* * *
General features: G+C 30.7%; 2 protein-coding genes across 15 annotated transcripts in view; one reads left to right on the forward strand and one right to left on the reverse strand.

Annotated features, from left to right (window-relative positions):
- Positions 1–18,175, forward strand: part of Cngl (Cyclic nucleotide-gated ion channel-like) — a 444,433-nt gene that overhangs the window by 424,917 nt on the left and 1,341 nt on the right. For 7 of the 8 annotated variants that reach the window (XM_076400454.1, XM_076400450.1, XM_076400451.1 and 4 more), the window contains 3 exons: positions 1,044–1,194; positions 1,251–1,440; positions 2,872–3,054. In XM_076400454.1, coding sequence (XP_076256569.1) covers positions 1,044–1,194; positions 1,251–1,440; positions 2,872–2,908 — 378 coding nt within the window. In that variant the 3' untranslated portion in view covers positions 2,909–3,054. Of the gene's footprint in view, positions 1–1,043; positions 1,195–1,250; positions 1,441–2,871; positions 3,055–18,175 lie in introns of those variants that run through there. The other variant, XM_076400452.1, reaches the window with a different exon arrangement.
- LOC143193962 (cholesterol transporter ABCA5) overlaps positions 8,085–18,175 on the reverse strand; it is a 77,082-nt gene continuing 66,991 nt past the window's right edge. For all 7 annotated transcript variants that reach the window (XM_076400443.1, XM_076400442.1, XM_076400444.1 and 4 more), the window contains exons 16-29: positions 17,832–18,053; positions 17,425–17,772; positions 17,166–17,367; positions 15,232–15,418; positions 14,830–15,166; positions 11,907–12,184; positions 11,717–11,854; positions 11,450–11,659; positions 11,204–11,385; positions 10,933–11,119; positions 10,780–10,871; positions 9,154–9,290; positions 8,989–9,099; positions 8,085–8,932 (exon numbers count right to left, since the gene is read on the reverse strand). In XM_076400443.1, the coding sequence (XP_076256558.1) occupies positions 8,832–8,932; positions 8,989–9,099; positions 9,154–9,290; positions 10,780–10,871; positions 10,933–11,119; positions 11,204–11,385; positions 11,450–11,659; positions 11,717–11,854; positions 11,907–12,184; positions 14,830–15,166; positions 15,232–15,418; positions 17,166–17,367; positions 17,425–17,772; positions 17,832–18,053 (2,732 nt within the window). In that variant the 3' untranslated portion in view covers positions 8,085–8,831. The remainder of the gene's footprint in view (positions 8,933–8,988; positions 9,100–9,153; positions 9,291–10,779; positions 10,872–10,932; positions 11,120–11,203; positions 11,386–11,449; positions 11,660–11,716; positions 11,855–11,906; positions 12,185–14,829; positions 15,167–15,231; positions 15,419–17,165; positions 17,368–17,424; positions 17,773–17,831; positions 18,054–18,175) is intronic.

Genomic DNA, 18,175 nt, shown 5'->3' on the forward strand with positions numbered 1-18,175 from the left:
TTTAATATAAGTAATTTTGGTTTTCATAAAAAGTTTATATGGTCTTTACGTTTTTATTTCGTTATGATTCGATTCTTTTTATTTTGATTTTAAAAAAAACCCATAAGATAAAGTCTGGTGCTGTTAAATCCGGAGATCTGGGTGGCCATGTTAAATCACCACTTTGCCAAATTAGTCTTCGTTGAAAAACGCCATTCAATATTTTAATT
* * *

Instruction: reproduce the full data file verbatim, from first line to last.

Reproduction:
General features: G+C 30.7%; 2 protein-coding genes across 15 annotated transcripts in view; one reads left to right on the forward strand and one right to left on the reverse strand.

Annotated features, from left to right (window-relative positions):
- Positions 1–18,175, forward strand: part of Cngl (Cyclic nucleotide-gated ion channel-like) — a 444,433-nt gene that overhangs the window by 424,917 nt on the left and 1,341 nt on the right. For 7 of the 8 annotated variants that reach the window (XM_076400454.1, XM_076400450.1, XM_076400451.1 and 4 more), the window contains 3 exons: positions 1,044–1,194; positions 1,251–1,440; positions 2,872–3,054. In XM_076400454.1, coding sequence (XP_076256569.1) covers positions 1,044–1,194; positions 1,251–1,440; positions 2,872–2,908 — 378 coding nt within the window. In that variant the 3' untranslated portion in view covers positions 2,909–3,054. Of the gene's footprint in view, positions 1–1,043; positions 1,195–1,250; positions 1,441–2,871; positions 3,055–18,175 lie in introns of those variants that run through there. The other variant, XM_076400452.1, reaches the window with a different exon arrangement.
- LOC143193962 (cholesterol transporter ABCA5) overlaps positions 8,085–18,175 on the reverse strand; it is a 77,082-nt gene continuing 66,991 nt past the window's right edge. For all 7 annotated transcript variants that reach the window (XM_076400443.1, XM_076400442.1, XM_076400444.1 and 4 more), the window contains exons 16-29: positions 17,832–18,053; positions 17,425–17,772; positions 17,166–17,367; positions 15,232–15,418; positions 14,830–15,166; positions 11,907–12,184; positions 11,717–11,854; positions 11,450–11,659; positions 11,204–11,385; positions 10,933–11,119; positions 10,780–10,871; positions 9,154–9,290; positions 8,989–9,099; positions 8,085–8,932 (exon numbers count right to left, since the gene is read on the reverse strand). In XM_076400443.1, the coding sequence (XP_076256558.1) occupies positions 8,832–8,932; positions 8,989–9,099; positions 9,154–9,290; positions 10,780–10,871; positions 10,933–11,119; positions 11,204–11,385; positions 11,450–11,659; positions 11,717–11,854; positions 11,907–12,184; positions 14,830–15,166; positions 15,232–15,418; positions 17,166–17,367; positions 17,425–17,772; positions 17,832–18,053 (2,732 nt within the window). In that variant the 3' untranslated portion in view covers positions 8,085–8,831. The remainder of the gene's footprint in view (positions 8,933–8,988; positions 9,100–9,153; positions 9,291–10,779; positions 10,872–10,932; positions 11,120–11,203; positions 11,386–11,449; positions 11,660–11,716; positions 11,855–11,906; positions 12,185–14,829; positions 15,167–15,231; positions 15,419–17,165; positions 17,368–17,424; positions 17,773–17,831; positions 18,054–18,175) is intronic.

Genomic DNA, 18,175 nt, shown 5'->3' on the forward strand with positions numbered 1-18,175 from the left:
TTTAATATAAGTAATTTTGGTTTTCATAAAAAGTTTATATGGTCTTTACGTTTTTATTTCGTTATGATTCGATTCTTTTTATTTTGATTTTAAAAAAAACCCATAAGATAAAGTCTGGTGCTGTTAAATCCGGAGATCTGGGTGGCCATGTTAAATCACCACTTTGCCAAATTAGTCTTCGTTGAAAAACGCCATTCAATATTTTAATT